To establish a due process violation, plaintiff must first show the deprivation imposed an atypical and significant hardship on him in relation to the ordinary incidents of prison life. Sandin, 515 U.S. at 483-84. Plaintiff has failed to allege any facts from which the court could find there were atypical and significant hardships imposed upon him as a result of defendants' actions. It seems that plaintiff's TV, cd player, headphones, beard trimmer and batteries were confiscated as a result. Plaintiff must allege "a dramatic departure from the basic conditions" of his confinement that would give rise to a liberty interest before he can claim a violation of due process. Id. at 485. Plaintiff has not; therefore the court finds that plaintiff has failed to allege a liberty interest, and thus, has failed to state a due process claim. To the extent plaintiff alleges his property was taken in violation of due process, it appears that plaintiff received due process protections with respect to the RVR hearings and change in classification status that ultimately resulted in the property being confiscated as punishment. Plaintiff is not entitled to a second hearing once the punishment is being carried out.

Finally, plaintiff alleges that prison officials have been improperly denying his inmate appeals. However, prisoners do not have a "separate constitutional entitlement to a specific prison grievance procedure." Ramirez v. Galaza, 334 F.3d 850, 860 (9th Cir. 2003), citing Mann v. Adams, 855 F.2d 639, 640 (9th Cir. 1988). Even the nonexistence of, or the failure of prison officials to properly implement, an administrative appeals process within the prison system does not raise constitutional concerns. Mann v. Adams, 855 F.2d at 640. See also, Buckley v. Barlow, 997 F.2d 494, 495 (8th Cir. 1993); Flick v. Alba, 932 F.2d 728 (8th Cir. 1991); Azeez v. DeRobertis, 568 F.Supp. 8, 10 (N.D.Ill.1982) ("[A prison] grievance procedure is a procedural right only, it does not confer any substantive right upon the inmates. Hence, it does not give rise to a protected liberty interest requiring the procedural protections envisioned by the fourteenth amendment"). Specifically, a failure to process a grievance does not state a constitutional violation. Buckley, supra. State regulations give rise to a liberty interest protected by the Due Process Clause of the federal constitution only if those regulations pertain to "freedom from restraint" that "imposes atypical and significant hardship on the inmate in relation to the ordinary incidents of prison life." Sandin v. Conner, 515 U.S. 472, 484, 115 S.Ct. 2293, 2300, 132 L.Ed.2d 418 (1995).*fn2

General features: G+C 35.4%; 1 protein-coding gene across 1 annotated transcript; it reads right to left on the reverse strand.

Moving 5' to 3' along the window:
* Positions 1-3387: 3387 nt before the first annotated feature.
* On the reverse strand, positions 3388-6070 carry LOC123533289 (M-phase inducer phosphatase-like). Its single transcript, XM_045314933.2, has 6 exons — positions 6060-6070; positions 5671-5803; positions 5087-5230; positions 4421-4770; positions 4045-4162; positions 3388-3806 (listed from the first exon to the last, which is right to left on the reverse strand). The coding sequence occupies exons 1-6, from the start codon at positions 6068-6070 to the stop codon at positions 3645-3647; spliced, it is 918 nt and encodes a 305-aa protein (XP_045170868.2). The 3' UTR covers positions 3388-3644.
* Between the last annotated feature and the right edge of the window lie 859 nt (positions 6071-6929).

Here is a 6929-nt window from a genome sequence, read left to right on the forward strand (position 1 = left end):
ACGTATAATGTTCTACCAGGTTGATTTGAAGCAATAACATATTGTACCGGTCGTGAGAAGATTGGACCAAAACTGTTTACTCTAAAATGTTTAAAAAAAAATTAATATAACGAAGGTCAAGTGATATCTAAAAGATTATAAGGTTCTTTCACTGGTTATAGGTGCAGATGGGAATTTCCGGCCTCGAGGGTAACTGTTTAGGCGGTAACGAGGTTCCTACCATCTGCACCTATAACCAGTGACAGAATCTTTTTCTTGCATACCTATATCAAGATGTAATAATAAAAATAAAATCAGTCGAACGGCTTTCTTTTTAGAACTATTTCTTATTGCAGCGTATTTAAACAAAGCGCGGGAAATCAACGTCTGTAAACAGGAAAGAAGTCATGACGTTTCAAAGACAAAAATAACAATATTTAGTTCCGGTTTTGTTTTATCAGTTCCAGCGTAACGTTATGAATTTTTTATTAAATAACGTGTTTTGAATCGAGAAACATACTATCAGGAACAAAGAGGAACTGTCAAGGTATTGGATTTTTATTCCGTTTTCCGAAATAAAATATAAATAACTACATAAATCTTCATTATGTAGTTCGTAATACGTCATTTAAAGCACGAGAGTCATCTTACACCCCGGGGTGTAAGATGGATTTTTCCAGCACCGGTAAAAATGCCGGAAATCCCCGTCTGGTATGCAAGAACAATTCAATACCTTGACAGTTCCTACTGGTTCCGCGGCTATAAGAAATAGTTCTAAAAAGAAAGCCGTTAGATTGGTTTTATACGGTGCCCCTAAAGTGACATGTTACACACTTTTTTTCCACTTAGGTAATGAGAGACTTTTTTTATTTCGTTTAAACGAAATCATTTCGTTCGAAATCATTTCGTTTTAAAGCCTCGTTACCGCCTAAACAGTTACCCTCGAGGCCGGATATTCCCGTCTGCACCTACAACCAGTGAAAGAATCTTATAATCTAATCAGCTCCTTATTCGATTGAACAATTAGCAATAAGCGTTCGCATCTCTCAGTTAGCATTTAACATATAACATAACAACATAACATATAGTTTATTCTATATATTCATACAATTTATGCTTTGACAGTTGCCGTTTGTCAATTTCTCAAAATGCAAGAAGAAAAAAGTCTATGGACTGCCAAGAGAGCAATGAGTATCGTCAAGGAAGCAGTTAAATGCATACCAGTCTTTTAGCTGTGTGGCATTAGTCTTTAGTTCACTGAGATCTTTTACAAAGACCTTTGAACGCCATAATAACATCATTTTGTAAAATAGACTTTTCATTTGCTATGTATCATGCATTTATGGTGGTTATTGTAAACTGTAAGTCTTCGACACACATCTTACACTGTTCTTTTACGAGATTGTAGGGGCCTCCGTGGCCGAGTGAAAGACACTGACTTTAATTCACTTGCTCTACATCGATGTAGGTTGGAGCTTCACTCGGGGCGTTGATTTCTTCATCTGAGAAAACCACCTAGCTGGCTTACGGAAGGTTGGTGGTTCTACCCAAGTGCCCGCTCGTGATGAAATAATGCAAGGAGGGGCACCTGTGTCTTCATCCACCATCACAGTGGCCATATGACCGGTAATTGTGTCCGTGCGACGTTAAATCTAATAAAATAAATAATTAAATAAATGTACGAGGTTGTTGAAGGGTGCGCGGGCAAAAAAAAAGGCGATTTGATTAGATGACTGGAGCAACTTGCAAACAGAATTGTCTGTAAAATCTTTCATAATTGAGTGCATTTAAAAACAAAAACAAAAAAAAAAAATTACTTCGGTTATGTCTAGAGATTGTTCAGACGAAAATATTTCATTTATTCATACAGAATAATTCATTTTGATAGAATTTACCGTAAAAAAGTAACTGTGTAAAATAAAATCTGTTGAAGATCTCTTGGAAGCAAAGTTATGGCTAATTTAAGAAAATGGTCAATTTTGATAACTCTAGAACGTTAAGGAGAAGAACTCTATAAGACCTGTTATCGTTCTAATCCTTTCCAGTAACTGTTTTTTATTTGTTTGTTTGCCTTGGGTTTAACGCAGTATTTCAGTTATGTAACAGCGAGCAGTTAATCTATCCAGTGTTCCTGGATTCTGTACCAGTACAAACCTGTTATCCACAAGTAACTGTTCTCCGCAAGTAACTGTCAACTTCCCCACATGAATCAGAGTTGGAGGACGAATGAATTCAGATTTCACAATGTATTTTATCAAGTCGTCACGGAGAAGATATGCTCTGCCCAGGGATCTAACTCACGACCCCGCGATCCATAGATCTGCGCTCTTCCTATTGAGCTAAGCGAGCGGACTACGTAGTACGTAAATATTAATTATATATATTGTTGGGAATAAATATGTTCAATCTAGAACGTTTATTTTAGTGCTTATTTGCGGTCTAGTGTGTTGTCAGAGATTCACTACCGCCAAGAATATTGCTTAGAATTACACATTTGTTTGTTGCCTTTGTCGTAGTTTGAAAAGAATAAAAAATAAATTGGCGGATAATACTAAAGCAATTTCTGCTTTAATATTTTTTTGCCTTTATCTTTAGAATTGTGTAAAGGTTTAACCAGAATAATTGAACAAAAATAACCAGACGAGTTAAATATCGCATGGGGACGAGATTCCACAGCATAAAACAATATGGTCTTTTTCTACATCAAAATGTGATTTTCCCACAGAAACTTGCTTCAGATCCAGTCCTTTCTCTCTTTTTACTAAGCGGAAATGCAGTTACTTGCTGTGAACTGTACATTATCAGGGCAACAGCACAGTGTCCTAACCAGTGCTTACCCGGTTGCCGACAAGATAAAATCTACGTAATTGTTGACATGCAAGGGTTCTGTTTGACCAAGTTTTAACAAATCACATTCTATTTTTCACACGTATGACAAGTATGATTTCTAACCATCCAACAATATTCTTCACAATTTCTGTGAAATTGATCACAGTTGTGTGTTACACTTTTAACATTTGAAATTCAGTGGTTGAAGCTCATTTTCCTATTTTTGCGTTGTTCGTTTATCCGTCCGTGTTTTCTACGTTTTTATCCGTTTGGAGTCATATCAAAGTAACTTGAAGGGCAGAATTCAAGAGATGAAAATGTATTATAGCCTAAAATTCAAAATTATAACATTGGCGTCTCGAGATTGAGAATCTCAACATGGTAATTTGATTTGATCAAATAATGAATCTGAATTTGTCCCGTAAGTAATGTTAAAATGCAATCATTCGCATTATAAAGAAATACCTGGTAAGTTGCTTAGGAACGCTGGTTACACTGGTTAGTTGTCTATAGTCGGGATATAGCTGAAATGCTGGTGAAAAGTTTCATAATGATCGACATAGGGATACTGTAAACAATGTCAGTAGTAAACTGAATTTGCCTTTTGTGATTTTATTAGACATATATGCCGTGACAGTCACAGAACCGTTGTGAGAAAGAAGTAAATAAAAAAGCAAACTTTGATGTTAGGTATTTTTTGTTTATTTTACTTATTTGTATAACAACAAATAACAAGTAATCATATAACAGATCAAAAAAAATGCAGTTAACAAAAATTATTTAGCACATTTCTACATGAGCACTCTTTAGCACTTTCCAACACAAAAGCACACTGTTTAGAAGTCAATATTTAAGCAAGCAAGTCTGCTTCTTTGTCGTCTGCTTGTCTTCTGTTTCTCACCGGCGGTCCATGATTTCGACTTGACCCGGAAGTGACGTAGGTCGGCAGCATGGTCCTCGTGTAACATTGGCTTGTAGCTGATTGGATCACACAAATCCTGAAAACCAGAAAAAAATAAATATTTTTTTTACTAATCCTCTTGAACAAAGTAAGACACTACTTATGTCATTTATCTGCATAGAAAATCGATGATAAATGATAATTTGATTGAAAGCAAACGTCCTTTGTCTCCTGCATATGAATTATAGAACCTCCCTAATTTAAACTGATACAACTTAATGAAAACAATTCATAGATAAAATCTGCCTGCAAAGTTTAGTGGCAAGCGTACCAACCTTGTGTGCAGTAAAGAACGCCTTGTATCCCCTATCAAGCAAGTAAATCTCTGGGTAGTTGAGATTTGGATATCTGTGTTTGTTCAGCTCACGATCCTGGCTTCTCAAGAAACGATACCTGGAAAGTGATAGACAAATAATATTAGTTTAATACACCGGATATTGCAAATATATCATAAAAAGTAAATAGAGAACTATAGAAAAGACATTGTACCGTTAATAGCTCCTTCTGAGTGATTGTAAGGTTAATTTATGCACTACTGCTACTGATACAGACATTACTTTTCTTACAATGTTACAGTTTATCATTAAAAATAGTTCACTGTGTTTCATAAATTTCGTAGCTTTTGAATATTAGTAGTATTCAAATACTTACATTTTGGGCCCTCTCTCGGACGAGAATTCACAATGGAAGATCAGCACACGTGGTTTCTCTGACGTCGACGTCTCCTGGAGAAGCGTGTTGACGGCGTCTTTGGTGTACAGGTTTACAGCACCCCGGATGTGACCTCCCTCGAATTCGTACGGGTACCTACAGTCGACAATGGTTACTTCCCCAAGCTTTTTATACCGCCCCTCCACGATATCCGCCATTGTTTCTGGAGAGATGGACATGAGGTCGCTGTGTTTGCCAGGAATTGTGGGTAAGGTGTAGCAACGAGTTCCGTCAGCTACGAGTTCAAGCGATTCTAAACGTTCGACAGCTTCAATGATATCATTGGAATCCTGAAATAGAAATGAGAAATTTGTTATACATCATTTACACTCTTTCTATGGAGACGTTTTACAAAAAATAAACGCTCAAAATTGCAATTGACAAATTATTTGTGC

For all these reasons plaintiff's amended complaint is dismissed. Plaintiff will be granted one final opportunity to amend, within twenty-eight days of service of this order. No further amendments will be allowed. Failure to file a second amended complaint will result in this action being dismissed.

If plaintiff chooses to amend the complaint, plaintiff must demonstrate how the conditions complained of have resulted in a deprivation of plaintiff's constitutional rights. See Ellis v. Cassidy, 625 F.2d 227 (9th Cir. 1980). Also, the complaint must allege in specific terms how each named defendant is involved. There can be no liability under 42 U.S.C. § 1983 unless there is some affirmative link or connection between a defendant's actions and the claimed deprivation. Rizzo v. Goode, 423 U.S. 362, 96 S.Ct. 598 (1976); May v. Enomoto, 633 F.2d 164, 167 (9th Cir. 1980); Johnson v. Duffy, 588 F.2d 740, 743 (9th Cir. 1978). Furthermore, vague and conclusory allegations of official participation in civil rights violations are not sufficient. See Ivey v. Board of Regents, 673 F.2d 266, 268 (9th Cir. 1982).

In addition, plaintiff is informed that the court cannot refer to a prior pleading in order to make plaintiff's amended complaint complete. Local Rule 15-220 requires that an amended complaint be complete in itself without reference to any prior pleading. This is because, as a general rule, an amended complaint supersedes the original complaint. See Loux v. Rhay, 375 F.2d 55, 57 (9th Cir. 1967). Once plaintiff files an amended complaint, the original pleading no longer serves any function in the case. Therefore, in an amended complaint, as in an original complaint, each claim and the involvement of each defendant must be sufficiently alleged.

In accordance with the above, IT IS HEREBY ORDERED that plaintiff's first amended complaint is dismissed for the reasons discussed above, with leave to file a second amended complaint within twenty-eight days from the date of service of this Order. No further amendments will be allowed. Failure to file a second amended complaint will result in this action being dismissed.